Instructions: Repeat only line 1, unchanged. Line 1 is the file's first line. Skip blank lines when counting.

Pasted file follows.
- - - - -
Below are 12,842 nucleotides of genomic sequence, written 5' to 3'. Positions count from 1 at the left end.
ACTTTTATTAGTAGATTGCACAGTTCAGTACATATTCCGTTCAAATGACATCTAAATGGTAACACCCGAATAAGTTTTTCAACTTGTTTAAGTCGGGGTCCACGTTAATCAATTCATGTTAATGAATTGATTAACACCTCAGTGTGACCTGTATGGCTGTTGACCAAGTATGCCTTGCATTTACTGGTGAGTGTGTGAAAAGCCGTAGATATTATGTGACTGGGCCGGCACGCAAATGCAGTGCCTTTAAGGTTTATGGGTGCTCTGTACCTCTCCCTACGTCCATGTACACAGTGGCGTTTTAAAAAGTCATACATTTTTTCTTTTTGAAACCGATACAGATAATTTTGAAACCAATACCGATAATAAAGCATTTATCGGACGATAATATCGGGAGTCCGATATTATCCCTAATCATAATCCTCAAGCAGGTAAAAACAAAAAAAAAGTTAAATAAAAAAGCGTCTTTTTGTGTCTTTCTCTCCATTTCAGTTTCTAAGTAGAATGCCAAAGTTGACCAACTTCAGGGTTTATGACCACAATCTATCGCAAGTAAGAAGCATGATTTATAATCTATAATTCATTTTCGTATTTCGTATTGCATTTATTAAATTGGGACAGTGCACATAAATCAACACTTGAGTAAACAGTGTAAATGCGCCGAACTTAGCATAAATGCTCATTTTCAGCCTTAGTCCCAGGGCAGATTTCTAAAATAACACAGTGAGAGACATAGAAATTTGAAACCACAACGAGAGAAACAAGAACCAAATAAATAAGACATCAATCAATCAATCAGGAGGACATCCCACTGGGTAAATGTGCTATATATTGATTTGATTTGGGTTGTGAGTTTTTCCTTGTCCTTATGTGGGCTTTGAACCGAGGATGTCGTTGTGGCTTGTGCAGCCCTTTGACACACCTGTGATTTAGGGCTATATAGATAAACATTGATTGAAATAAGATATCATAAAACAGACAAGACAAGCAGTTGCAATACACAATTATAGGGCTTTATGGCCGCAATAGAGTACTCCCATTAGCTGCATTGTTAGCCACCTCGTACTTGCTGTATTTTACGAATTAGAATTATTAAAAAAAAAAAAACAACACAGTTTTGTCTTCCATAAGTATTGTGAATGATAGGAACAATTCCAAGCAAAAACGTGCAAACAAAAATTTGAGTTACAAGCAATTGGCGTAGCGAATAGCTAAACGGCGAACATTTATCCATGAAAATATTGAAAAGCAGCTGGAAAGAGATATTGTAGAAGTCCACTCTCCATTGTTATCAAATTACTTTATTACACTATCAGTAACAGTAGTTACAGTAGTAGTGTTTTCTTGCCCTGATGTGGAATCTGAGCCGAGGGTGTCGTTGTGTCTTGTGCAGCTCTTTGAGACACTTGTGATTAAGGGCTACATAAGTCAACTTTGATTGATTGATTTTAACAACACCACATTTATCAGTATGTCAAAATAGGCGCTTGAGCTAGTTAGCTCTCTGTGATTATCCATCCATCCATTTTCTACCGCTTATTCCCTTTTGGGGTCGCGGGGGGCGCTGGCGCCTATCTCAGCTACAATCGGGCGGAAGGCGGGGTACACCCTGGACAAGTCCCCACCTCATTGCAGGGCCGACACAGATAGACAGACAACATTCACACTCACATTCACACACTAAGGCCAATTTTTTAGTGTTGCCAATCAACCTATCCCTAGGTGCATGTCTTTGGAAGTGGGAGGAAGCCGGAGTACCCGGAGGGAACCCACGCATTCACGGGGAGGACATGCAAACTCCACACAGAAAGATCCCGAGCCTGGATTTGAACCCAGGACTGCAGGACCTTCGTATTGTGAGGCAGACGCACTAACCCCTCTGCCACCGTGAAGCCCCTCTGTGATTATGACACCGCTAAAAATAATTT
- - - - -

Below are 12,842 nucleotides of genomic sequence, written 5' to 3'. Positions count from 1 at the left end.